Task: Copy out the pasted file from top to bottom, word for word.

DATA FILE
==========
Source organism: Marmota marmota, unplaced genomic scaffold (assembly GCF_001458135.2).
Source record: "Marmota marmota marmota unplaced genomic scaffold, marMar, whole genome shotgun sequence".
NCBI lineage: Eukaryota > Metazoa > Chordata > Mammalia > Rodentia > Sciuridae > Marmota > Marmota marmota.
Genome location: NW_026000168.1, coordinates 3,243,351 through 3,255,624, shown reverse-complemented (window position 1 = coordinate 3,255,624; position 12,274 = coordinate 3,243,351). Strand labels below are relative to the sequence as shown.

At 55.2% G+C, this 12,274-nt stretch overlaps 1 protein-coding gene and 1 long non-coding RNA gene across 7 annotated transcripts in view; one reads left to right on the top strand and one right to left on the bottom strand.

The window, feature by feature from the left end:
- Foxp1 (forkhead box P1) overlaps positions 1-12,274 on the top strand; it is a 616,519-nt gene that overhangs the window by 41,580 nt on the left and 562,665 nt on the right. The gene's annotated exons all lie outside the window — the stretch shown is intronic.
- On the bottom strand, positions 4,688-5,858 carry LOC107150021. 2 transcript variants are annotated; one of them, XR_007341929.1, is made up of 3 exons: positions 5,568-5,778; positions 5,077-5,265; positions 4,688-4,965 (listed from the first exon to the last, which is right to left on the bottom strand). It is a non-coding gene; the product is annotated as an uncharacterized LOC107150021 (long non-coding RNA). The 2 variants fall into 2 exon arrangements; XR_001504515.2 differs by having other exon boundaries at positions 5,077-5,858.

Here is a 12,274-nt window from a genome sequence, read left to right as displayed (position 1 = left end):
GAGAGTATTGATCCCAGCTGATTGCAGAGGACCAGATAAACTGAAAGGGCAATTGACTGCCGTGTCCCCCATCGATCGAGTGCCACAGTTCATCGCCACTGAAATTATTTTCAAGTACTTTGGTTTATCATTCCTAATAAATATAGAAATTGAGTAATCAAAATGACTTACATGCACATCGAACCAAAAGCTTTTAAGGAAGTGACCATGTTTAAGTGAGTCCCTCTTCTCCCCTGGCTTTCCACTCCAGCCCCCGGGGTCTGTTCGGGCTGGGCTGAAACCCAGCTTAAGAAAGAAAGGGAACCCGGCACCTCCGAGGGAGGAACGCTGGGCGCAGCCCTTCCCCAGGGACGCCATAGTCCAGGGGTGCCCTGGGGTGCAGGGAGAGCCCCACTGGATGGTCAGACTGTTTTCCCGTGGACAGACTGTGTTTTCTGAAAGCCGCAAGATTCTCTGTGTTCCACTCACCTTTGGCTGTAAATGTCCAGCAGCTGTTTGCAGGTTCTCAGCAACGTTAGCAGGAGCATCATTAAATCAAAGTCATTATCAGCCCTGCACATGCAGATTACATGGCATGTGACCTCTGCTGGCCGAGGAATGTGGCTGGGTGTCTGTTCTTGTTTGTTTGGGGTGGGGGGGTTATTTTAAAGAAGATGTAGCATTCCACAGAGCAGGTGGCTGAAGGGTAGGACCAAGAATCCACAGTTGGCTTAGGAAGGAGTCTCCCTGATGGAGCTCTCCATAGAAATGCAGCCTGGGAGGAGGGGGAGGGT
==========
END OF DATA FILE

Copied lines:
Source organism: Marmota marmota, unplaced genomic scaffold (assembly GCF_001458135.2).
Source record: "Marmota marmota marmota unplaced genomic scaffold, marMar, whole genome shotgun sequence".
NCBI lineage: Eukaryota > Metazoa > Chordata > Mammalia > Rodentia > Sciuridae > Marmota > Marmota marmota.
Genome location: NW_026000168.1, coordinates 3,243,351 through 3,255,624, shown reverse-complemented (window position 1 = coordinate 3,255,624; position 12,274 = coordinate 3,243,351). Strand labels below are relative to the sequence as shown.

At 55.2% G+C, this 12,274-nt stretch overlaps 1 protein-coding gene and 1 long non-coding RNA gene across 7 annotated transcripts in view; one reads left to right on the top strand and one right to left on the bottom strand.

The window, feature by feature from the left end:
- Foxp1 (forkhead box P1) overlaps positions 1-12,274 on the top strand; it is a 616,519-nt gene that overhangs the window by 41,580 nt on the left and 562,665 nt on the right. The gene's annotated exons all lie outside the window — the stretch shown is intronic.
- On the bottom strand, positions 4,688-5,858 carry LOC107150021. 2 transcript variants are annotated; one of them, XR_007341929.1, is made up of 3 exons: positions 5,568-5,778; positions 5,077-5,265; positions 4,688-4,965 (listed from the first exon to the last, which is right to left on the bottom strand). It is a non-coding gene; the product is annotated as an uncharacterized LOC107150021 (long non-coding RNA). The 2 variants fall into 2 exon arrangements; XR_001504515.2 differs by having other exon boundaries at positions 5,077-5,858.

Here is a 12,274-nt window from a genome sequence, read left to right as displayed (position 1 = left end):
GAGAGTATTGATCCCAGCTGATTGCAGAGGACCAGATAAACTGAAAGGGCAATTGACTGCCGTGTCCCCCATCGATCGAGTGCCACAGTTCATCGCCACTGAAATTATTTTCAAGTACTTTGGTTTATCATTCCTAATAAATATAGAAATTGAGTAATCAAAATGACTTACATGCACATCGAACCAAAAGCTTTTAAGGAAGTGACCATGTTTAAGTGAGTCCCTCTTCTCCCCTGGCTTTCCACTCCAGCCCCCGGGGTCTGTTCGGGCTGGGCTGAAACCCAGCTTAAGAAAGAAAGGGAACCCGGCACCTCCGAGGGAGGAACGCTGGGCGCAGCCCTTCCCCAGGGACGCCATAGTCCAGGGGTGCCCTGGGGTGCAGGGAGAGCCCCACTGGATGGTCAGACTGTTTTCCCGTGGACAGACTGTGTTTTCTGAAAGCCGCAAGATTCTCTGTGTTCCACTCACCTTTGGCTGTAAATGTCCAGCAGCTGTTTGCAGGTTCTCAGCAACGTTAGCAGGAGCATCATTAAATCAAAGTCATTATCAGCCCTGCACATGCAGATTACATGGCATGTGACCTCTGCTGGCCGAGGAATGTGGCTGGGTGTCTGTTCTTGTTTGTTTGGGGTGGGGGGGTTATTTTAAAGAAGATGTAGCATTCCACAGAGCAGGTGGCTGAAGGGTAGGACCAAGAATCCACAGTTGGCTTAGGAAGGAGTCTCCCTGATGGAGCTCTCCATAGAAATGCAGCCTGGGAGGAGGGGGAGGGT